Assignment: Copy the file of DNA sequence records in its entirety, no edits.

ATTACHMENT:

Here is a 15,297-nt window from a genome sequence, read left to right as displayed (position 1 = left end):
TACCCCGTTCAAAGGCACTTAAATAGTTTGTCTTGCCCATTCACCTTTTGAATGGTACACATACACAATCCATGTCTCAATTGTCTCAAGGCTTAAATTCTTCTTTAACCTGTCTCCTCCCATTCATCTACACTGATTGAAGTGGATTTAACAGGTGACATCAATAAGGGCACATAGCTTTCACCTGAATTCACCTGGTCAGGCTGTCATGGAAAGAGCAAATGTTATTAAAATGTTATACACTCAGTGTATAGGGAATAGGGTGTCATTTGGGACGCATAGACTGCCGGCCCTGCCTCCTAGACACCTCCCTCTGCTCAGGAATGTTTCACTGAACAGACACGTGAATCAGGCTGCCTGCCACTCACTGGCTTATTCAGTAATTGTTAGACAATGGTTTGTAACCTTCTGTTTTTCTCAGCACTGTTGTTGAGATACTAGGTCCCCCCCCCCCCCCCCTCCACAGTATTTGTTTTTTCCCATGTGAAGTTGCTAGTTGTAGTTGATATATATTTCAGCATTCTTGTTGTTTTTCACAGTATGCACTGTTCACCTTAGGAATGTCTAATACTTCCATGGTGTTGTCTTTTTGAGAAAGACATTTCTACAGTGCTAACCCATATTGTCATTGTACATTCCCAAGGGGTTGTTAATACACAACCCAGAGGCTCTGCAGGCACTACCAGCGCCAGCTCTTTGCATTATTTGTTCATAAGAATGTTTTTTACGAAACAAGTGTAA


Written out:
Here is a 15,297-nt window from a genome sequence, read left to right as displayed (position 1 = left end):
TACCCCGTTCAAAGGCACTTAAATAGTTTGTCTTGCCCATTCACCTTTTGAATGGTACACATACACAATCCATGTCTCAATTGTCTCAAGGCTTAAATTCTTCTTTAACCTGTCTCCTCCCATTCATCTACACTGATTGAAGTGGATTTAACAGGTGACATCAATAAGGGCACATAGCTTTCACCTGAATTCACCTGGTCAGGCTGTCATGGAAAGAGCAAATGTTATTAAAATGTTATACACTCAGTGTATAGGGAATAGGGTGTCATTTGGGACGCATAGACTGCCGGCCCTGCCTCCTAGACACCTCCCTCTGCTCAGGAATGTTTCACTGAACAGACACGTGAATCAGGCTGCCTGCCACTCACTGGCTTATTCAGTAATTGTTAGACAATGGTTTGTAACCTTCTGTTTTTCTCAGCACTGTTGTTGAGATACTAGGTCCCCCCCCCCCCCCCCTCCACAGTATTTGTTTTTTCCCATGTGAAGTTGCTAGTTGTAGTTGATATATATTTCAGCATTCTTGTTGTTTTTCACAGTATGCACTGTTCACCTTAGGAATGTCTAATACTTCCATGGTGTTGTCTTTTTGAGAAAGACATTTCTACAGTGCTAACCCATATTGTCATTGTACATTCCCAAGGGGTTGTTAATACACAACCCAGAGGCTCTGCAGGCACTACCAGCGCCAGCTCTTTGCATTATTTGTTCATAAGAATGTTTTTTACGAAACAAGTGTAA